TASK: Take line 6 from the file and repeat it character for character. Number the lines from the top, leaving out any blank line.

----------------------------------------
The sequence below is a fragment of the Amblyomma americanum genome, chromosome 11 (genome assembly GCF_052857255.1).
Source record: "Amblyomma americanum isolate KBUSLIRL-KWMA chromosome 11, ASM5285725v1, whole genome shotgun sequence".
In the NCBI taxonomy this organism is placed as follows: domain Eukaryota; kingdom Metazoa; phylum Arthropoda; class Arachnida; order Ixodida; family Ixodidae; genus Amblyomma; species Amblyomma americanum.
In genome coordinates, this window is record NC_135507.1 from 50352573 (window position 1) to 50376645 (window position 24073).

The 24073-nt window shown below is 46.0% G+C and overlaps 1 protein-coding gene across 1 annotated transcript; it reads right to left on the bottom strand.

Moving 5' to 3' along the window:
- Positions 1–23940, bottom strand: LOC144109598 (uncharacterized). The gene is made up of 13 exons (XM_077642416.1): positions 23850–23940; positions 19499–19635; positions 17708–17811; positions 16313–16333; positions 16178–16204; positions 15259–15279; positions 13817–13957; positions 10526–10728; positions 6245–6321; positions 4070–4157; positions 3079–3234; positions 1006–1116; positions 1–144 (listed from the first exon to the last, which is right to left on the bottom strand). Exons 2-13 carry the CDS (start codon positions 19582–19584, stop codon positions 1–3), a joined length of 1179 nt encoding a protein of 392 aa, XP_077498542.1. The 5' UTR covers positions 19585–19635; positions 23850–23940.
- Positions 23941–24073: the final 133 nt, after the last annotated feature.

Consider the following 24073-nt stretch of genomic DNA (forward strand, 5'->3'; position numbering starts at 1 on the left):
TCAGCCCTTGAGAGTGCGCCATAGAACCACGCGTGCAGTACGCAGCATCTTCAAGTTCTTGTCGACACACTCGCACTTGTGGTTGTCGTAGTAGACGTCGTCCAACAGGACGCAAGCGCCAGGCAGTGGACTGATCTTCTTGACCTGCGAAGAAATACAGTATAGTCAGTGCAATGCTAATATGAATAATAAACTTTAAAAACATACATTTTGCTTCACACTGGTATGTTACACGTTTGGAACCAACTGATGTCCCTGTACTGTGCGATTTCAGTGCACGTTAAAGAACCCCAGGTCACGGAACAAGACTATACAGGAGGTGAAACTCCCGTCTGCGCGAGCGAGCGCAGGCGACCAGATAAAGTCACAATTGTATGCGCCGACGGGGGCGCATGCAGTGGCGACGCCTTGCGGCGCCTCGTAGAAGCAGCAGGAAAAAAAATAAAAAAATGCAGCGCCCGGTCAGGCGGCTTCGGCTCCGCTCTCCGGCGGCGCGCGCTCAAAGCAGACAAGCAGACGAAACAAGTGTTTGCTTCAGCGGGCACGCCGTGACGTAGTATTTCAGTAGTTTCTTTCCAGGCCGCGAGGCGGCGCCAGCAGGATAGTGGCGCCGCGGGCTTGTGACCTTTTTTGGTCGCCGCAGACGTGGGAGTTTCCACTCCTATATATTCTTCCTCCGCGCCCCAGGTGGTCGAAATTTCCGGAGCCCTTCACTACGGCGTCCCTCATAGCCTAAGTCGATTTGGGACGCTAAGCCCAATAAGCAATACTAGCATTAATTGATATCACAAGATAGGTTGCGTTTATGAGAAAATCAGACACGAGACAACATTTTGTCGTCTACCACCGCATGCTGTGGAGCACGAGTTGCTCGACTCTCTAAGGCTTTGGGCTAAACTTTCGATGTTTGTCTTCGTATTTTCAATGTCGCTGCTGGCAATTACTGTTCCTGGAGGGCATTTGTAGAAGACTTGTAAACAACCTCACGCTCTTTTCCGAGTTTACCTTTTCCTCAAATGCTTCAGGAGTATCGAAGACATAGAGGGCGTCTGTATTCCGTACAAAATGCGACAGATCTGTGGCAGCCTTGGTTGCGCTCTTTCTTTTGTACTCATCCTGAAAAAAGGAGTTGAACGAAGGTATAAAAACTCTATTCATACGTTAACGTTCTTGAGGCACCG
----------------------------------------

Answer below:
Moving 5' to 3' along the window: